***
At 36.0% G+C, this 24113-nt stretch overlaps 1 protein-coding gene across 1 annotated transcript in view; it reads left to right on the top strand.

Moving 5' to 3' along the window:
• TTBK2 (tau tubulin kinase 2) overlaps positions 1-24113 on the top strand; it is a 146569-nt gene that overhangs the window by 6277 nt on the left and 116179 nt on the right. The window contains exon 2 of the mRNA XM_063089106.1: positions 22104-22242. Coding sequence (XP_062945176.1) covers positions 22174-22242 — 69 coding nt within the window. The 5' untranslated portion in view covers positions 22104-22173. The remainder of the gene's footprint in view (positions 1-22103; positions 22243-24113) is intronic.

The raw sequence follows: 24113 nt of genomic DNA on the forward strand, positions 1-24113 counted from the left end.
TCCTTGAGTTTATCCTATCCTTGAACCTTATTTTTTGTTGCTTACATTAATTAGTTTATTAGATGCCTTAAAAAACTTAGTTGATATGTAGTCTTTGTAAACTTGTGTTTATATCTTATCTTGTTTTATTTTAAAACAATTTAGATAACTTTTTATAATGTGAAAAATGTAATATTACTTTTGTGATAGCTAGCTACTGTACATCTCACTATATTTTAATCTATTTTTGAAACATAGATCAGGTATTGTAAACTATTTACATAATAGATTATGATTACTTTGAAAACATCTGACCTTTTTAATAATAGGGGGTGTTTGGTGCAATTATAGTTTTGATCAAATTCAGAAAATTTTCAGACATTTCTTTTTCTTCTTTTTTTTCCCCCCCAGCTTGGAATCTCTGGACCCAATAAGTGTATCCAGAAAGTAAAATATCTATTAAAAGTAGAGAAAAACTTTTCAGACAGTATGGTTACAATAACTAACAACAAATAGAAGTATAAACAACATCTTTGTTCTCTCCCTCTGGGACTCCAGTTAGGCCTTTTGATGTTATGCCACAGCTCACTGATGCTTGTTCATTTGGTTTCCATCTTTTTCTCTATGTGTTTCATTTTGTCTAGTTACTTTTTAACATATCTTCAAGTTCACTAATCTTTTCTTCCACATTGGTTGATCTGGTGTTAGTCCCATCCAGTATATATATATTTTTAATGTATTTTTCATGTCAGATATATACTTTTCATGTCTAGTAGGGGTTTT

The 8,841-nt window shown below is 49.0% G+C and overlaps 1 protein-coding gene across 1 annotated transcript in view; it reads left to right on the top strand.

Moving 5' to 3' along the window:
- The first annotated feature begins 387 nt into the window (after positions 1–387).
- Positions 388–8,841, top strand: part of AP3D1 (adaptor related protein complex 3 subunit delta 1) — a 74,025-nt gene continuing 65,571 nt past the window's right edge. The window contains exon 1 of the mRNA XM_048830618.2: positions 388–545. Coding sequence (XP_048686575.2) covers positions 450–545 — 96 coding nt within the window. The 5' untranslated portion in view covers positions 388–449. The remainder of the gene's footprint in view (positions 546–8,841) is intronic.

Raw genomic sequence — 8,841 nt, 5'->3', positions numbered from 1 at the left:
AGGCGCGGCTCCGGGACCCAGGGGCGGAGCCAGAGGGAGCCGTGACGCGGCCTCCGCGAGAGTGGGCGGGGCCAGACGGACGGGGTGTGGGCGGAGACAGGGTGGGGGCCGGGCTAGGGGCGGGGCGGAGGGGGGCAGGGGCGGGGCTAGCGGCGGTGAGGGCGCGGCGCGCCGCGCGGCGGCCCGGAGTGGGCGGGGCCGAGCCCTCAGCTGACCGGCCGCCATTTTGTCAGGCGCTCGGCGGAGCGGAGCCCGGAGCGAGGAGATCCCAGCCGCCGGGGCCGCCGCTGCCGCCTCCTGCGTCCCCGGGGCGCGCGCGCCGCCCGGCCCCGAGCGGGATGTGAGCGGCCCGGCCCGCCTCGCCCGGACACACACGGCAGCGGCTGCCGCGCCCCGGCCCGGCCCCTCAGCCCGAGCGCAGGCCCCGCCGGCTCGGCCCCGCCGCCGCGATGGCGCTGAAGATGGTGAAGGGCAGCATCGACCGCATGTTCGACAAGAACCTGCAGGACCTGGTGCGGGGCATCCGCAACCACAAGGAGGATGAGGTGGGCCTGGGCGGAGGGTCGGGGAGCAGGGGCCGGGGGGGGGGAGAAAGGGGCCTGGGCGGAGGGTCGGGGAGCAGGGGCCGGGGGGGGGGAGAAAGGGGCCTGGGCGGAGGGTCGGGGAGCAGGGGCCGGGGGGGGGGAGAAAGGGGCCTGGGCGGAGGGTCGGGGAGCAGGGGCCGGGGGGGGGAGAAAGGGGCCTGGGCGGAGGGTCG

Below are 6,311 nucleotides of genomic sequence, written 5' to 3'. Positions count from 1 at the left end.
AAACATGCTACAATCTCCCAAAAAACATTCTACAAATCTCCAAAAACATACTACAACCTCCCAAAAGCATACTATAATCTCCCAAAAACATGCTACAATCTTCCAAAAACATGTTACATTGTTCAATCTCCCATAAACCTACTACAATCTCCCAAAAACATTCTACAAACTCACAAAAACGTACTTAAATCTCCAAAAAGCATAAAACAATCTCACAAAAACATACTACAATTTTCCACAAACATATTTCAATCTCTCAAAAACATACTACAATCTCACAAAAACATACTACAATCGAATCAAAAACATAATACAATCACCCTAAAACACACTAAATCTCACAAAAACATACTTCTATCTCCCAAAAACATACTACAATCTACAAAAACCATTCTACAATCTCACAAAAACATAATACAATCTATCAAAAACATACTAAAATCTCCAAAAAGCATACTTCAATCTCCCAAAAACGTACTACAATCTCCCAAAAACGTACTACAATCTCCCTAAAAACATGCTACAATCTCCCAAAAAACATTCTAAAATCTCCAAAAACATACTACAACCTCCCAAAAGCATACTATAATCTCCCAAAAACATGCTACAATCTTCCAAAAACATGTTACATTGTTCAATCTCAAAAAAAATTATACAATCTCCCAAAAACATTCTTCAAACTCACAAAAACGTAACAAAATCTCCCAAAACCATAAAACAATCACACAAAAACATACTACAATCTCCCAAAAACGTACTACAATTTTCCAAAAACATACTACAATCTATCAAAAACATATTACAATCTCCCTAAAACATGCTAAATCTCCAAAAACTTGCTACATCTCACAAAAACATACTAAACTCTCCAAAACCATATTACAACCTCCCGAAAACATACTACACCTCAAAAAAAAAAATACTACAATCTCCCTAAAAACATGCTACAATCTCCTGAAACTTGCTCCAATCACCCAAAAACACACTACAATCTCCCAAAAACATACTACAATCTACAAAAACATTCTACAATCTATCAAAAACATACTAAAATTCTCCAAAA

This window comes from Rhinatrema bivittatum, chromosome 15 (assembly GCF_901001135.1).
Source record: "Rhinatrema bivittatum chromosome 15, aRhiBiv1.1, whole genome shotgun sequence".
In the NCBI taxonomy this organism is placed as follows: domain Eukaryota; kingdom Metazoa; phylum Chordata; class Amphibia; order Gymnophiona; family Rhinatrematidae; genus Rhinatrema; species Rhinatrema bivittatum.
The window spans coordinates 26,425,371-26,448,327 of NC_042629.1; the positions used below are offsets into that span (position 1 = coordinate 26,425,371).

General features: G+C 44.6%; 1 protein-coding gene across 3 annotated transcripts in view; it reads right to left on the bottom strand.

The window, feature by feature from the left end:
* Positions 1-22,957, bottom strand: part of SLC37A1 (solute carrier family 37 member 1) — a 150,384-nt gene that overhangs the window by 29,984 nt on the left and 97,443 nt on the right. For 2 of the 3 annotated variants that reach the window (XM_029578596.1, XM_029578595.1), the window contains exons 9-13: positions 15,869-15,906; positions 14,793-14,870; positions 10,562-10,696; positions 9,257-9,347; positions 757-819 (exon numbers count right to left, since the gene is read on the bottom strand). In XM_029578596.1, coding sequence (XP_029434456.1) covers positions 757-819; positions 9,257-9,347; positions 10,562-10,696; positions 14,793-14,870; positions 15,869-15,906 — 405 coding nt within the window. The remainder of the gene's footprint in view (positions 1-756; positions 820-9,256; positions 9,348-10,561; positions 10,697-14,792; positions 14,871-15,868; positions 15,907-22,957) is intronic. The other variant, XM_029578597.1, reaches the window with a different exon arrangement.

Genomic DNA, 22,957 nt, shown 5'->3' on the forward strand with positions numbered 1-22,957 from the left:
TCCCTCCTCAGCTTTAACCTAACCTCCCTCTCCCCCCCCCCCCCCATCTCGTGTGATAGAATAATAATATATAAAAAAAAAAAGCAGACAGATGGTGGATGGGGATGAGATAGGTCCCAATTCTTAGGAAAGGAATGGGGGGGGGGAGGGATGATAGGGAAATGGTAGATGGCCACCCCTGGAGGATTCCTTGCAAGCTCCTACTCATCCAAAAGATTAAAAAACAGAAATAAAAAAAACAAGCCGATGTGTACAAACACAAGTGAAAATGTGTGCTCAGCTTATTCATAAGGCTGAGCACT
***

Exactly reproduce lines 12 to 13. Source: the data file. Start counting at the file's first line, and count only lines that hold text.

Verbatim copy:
Below are 6,311 nucleotides of genomic sequence, written 5' to 3'. Positions count from 1 at the left end.
AAACATGCTACAATCTCCCAAAAAACATTCTACAAATCTCCAAAAACATACTACAACCTCCCAAAAGCATACTATAATCTCCCAAAAACATGCTACAATCTTCCAAAAACATGTTACATTGTTCAATCTCCCATAAACCTACTACAATCTCCCAAAAACATTCTACAAACTCACAAAAACGTACTTAAATCTCCAAAAAGCATAAAACAATCTCACAAAAACATACTACAATTTTCCACAAACATATTTCAATCTCTCAAAAACATACTACAATCTCACAAAAACATACTACAATCGAATCAAAAACATAATACAATCACCCTAAAACACACTAAATCTCACAAAAACATACTTCTATCTCCCAAAAACATACTACAATCTACAAAAACCATTCTACAATCTCACAAAAACATAATACAATCTATCAAAAACATACTAAAATCTCCAAAAAGCATACTTCAATCTCCCAAAAACGTACTACAATCTCCCAAAAACGTACTACAATCTCCCTAAAAACATGCTACAATCTCCCAAAAAACATTCTAAAATCTCCAAAAACATACTACAACCTCCCAAAAGCATACTATAATCTCCCAAAAACATGCTACAATCTTCCAAAAACATGTTACATTGTTCAATCTCAAAAAAAATTATACAATCTCCCAAAAACATTCTTCAAACTCACAAAAACGTAACAAAATCTCCCAAAACCATAAAACAATCACACAAAAACATACTACAATCTCCCAAAAACGTACTACAATTTTCCAAAAACATACTACAATCTATCAAAAACATATTACAATCTCCCTAAAACATGCTAAATCTCCAAAAACTTGCTACATCTCACAAAAACATACTAAACTCTCCAAAACCATATTACAACCTCCCGAAAACATACTACACCTCAAAAAAAAAAATACTACAATCTCCCTAAAAACATGCTACAATCTCCTGAAACTTGCTCCAATCACCCAAAAACACACTACAATCTCCCAAAAACATACTACAATCTACAAAAACATTCTACAATCTATCAAAAACATACTAAAATTCTCCAAAA